4: Reachability or Dependability During the Project

Being dependable on your customer during the development process could completely distort your workflow and internal planning. Over the years I’ve had a few clients who go AWOL for a year or two and suddenly get back with a feature request or a bug introduced after a random update or a 3rd party plugin. We have also worked with banks and large manufacturing companies that take weeks or months to provide access to some of their systems that have to be integrated, and this may drag a project for years.

If your work depends on content, system access or something else, make sure that the timeline is clear for everyone. You should get all of those items and details upfront (or as early in the process as possible) in order to align your planning with everything else you do.

Another important factor is your focus or the cost for an interruption. Imagine having to set up a hundred pages with copy and media from your client, but you get several pages in a bulk every week or two. This means that you will have to interrupt your work on another project, switch your mind to something new, open your Photoshop or IDE, log in to that site, do the editing work, polish a few more things, then close everything and try to focus back on your other project. And that would keep happening until all of your data arrives in a dozen identical iterations.

Make sure that your contract states the acceptable response times and requires all of the details upfront. In order to prevent the endless project scenario, add a few terms that cover the case of a delayed project and the consequences that will follow – such as extra costs, or closing the entire project after the payment has been transferred completely before a phase has started.

5: Chaotic Reporting System

The lack of a project management and bug tracking system may lead to an infinite project with an unbearable number of fixes and extra iterations. Especially when you’re working with a team and keep exchanging emails or discussing additions over phone calls.

Use a proper system for tracking the development process, bug reports and potential features. Classify them accordingly and put them in milestones, or make sure that your part of the deal is taken care of in the best possible manner.

This will make it easier to monitor for scope creep and see when a client is crossing the fine line between the agreed work and extra features. Take care of all of the small bugs (if any) and make sure that your solution covers everything as discussed, and label the additional requests separately.

You can discuss additional iterations with your client or add them during the development process based on your hourly rate, as long as you don’t do work for free that you didn’t sign up for.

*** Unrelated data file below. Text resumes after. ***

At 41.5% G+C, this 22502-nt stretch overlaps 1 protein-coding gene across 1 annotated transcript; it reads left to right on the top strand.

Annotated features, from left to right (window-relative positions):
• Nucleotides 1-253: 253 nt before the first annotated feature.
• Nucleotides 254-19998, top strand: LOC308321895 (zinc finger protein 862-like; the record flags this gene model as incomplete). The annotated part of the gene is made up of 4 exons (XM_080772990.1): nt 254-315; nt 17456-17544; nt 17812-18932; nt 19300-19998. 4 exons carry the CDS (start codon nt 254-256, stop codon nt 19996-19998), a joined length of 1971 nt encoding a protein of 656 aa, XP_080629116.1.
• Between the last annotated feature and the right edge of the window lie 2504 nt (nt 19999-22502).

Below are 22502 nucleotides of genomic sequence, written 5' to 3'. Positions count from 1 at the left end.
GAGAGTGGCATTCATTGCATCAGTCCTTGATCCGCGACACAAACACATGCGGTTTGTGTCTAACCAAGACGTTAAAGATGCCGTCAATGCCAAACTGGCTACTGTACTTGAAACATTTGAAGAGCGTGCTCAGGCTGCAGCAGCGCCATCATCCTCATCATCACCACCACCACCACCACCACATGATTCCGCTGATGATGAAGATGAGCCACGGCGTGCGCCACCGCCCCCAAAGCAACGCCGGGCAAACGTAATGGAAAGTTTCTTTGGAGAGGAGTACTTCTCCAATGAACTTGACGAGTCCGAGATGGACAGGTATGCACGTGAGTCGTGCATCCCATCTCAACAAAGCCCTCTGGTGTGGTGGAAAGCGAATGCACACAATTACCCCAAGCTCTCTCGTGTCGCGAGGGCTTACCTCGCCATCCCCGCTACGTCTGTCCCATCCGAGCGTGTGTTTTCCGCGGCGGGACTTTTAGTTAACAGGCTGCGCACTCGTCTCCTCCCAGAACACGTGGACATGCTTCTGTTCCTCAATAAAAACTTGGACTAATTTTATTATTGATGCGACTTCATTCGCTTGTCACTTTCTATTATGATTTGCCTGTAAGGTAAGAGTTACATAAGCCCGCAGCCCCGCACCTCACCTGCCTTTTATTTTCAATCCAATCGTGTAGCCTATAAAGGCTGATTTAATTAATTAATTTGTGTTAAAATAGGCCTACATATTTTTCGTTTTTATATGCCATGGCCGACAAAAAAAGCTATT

6: Unrealistic Initial Estimates

Quoting the wrong number is a common problem, especially with fixed fee projects.

, and being able to put a number to your offer that does pay for everything you do without adding extra costs for your customers isn’t trivial.

There are two things that could happen leading to underpricing your work:

  1. lack of complete understanding of the client’s expectations and the goal of the project
  2. potential problems that could happen due to unexpected development limitations or while configuring a theme or plugin

Troy Dean at WP Elevation suggests offering a discovery session – a paid iteration before signing a project where you sit together with your client and discuss the project in details, until you reach to an agreement that covers everything in the best possible manner. It’s a paid consulting gig and you don’t have to waste any time guesstimating or spending days doing free research in order to put a number that is declined later.

Chris Lema also talks about pricing and suggests another alternative of discovery sessions based on quoting what you’re aware of before jumping to the unknown.

7: Not Setting the Right Expectations Upfront

Let your client know what your work process is and what your expectations are. A successful business relationship is established on trust and respect, and most of the problems with each project that fails is due to the lack of a proper and elaborate initial discussion.

  • Take your time and discuss the flow with your potential customer.
  • Make sure that you plan the risks upfront, and consider the unexpected.
  • Discuss the potential edge cases and warn your client about the consequences if he or she doesn’t participate actively in the conversation.
  • Establish a communication process with them – you probably don’t want to get a phone call twice a week at 2am for a random idea.
  • Define the limitations of the product or the expected environment.
  • Discuss a plan for the project growth – initial iterations or the options for growing the project.

At the end of the day, you want to work on great projects with the best clients out there. Frame the environment in a way that fits your expectations, and work only with the right fit for you. Job satisfaction is essential, and it depends entirely on the way you communicate, plan and manage your WordPress projects.

Mario Peshev is the Founder and WordPress Architect at DevriX. He has been building software solutions for the past 10 years. Mario is a technical trainer at universities and large international corporations, and he is a co-organizer for WordCamp Europe. Being zealous about Open Source and distributed work, he usually spends his days in Coffices.